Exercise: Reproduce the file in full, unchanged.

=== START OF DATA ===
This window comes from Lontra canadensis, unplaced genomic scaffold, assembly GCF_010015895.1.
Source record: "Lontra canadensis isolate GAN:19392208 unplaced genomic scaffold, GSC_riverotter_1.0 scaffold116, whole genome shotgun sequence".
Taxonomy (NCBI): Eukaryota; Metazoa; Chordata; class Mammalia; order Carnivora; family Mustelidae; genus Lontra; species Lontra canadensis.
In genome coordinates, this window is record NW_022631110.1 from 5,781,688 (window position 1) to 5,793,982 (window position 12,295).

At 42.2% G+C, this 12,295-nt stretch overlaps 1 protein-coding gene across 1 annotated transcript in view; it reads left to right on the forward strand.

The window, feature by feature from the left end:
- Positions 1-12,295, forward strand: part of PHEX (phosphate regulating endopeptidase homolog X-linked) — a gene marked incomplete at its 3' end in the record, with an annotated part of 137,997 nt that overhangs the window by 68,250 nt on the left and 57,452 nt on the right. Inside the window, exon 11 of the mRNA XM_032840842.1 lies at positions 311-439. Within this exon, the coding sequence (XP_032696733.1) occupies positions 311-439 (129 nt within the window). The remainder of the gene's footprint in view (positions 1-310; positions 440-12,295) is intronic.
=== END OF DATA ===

This window comes from Lontra canadensis, unplaced genomic scaffold, assembly GCF_010015895.1.
Source record: "Lontra canadensis isolate GAN:19392208 unplaced genomic scaffold, GSC_riverotter_1.0 scaffold116, whole genome shotgun sequence".
Taxonomy (NCBI): Eukaryota; Metazoa; Chordata; class Mammalia; order Carnivora; family Mustelidae; genus Lontra; species Lontra canadensis.
In genome coordinates, this window is record NW_022631110.1 from 5,781,688 (window position 1) to 5,793,982 (window position 12,295).

At 42.2% G+C, this 12,295-nt stretch overlaps 1 protein-coding gene across 1 annotated transcript in view; it reads left to right on the forward strand.

The window, feature by feature from the left end:
- Positions 1-12,295, forward strand: part of PHEX (phosphate regulating endopeptidase homolog X-linked) — a gene marked incomplete at its 3' end in the record, with an annotated part of 137,997 nt that overhangs the window by 68,250 nt on the left and 57,452 nt on the right. Inside the window, exon 11 of the mRNA XM_032840842.1 lies at positions 311-439. Within this exon, the coding sequence (XP_032696733.1) occupies positions 311-439 (129 nt within the window). The remainder of the gene's footprint in view (positions 1-310; positions 440-12,295) is intronic.